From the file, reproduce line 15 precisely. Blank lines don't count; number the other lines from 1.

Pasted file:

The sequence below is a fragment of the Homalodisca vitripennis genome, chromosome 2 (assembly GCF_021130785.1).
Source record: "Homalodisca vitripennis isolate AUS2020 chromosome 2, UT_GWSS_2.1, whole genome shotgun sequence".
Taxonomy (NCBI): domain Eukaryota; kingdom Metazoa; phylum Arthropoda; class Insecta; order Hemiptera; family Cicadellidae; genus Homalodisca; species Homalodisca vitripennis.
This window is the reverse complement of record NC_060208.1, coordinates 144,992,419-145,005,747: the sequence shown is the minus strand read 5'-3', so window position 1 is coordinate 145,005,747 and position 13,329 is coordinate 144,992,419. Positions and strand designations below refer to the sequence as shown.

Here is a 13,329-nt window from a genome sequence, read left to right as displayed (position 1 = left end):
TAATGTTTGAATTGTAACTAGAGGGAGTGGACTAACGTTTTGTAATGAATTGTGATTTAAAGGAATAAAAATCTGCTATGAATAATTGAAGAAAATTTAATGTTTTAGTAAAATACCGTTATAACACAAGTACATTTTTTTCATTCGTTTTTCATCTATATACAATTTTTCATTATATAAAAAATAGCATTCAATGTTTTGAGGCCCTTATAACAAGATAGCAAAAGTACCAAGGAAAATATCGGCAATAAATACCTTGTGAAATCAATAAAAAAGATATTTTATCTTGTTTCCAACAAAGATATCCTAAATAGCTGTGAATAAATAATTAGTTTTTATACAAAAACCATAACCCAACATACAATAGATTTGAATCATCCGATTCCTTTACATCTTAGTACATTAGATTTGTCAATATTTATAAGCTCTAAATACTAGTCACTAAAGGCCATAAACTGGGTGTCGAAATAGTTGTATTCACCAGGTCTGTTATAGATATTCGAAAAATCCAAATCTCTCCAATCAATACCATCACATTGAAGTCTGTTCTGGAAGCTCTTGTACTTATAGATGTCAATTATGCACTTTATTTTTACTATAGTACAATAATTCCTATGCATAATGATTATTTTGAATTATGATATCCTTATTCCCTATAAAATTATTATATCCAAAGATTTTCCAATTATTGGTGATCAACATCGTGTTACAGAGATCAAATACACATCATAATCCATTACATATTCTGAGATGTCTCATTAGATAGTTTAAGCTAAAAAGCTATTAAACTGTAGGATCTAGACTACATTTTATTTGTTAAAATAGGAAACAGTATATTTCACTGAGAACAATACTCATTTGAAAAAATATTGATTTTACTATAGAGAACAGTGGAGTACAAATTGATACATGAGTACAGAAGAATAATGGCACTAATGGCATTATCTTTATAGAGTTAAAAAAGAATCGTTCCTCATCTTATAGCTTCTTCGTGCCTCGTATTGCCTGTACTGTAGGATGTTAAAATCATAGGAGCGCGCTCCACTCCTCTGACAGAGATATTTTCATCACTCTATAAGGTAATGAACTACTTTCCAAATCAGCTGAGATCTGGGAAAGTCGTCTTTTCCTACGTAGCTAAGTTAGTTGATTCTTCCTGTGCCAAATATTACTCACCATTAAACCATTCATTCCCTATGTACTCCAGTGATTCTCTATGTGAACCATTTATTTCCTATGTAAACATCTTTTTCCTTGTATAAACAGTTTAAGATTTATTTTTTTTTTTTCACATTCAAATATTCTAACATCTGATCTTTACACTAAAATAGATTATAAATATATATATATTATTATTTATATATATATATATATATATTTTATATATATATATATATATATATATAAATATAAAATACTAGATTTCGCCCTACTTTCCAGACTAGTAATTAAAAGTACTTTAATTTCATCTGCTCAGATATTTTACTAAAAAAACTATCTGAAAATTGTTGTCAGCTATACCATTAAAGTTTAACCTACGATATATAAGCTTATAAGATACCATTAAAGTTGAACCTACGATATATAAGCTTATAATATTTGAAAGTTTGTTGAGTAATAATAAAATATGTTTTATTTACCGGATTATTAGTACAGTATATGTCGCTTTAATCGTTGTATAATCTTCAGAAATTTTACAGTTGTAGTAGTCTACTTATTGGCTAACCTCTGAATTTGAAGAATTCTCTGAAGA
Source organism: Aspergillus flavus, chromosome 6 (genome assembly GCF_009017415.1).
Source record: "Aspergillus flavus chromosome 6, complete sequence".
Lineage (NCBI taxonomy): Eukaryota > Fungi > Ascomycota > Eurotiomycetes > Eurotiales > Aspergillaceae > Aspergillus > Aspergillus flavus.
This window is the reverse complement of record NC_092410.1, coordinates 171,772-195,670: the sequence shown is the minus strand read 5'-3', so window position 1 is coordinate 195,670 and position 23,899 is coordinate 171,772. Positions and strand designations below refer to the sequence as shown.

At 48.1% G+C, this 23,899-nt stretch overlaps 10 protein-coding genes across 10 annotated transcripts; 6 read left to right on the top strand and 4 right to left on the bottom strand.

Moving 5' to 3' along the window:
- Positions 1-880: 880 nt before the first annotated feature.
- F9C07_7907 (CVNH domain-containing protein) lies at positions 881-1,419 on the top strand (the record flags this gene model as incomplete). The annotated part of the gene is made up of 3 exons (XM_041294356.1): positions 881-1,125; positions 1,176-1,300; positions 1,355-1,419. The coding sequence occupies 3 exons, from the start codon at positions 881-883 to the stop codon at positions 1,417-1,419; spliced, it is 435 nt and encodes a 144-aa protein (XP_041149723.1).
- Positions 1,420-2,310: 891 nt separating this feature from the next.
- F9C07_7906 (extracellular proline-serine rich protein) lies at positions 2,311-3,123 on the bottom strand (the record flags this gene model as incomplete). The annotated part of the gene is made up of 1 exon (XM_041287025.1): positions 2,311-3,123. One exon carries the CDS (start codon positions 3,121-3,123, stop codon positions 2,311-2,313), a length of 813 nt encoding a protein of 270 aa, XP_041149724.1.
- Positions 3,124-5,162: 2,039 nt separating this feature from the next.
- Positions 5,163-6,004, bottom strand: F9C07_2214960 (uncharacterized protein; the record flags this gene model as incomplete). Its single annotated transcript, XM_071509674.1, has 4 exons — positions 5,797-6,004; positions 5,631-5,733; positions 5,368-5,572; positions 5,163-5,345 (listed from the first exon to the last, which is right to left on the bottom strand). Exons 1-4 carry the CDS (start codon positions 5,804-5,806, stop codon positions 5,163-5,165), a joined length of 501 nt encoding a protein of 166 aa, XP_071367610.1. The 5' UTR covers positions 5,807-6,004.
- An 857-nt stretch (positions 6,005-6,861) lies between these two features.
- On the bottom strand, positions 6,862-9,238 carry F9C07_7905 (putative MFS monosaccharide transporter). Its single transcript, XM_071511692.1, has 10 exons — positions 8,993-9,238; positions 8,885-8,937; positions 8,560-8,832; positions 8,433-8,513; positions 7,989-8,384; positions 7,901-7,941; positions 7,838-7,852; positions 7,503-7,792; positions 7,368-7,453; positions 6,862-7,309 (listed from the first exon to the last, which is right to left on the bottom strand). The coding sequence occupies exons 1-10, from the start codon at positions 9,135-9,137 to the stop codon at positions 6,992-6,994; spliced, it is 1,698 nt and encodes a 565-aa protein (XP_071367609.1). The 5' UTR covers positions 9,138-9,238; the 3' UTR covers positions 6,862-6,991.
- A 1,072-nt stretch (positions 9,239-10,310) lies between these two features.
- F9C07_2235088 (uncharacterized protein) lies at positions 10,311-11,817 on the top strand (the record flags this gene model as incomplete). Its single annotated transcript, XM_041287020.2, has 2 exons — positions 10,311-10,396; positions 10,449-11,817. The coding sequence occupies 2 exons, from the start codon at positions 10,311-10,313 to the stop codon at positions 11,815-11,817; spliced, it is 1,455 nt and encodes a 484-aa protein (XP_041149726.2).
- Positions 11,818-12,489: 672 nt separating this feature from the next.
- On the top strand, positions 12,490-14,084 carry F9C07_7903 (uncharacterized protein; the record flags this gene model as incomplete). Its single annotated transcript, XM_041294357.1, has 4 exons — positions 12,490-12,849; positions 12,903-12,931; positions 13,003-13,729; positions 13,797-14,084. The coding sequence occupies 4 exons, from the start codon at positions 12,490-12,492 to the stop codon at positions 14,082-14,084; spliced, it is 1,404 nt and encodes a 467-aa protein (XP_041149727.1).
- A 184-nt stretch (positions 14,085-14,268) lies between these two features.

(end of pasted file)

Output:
- Positions 1,420-2,310: 891 nt separating this feature from the next.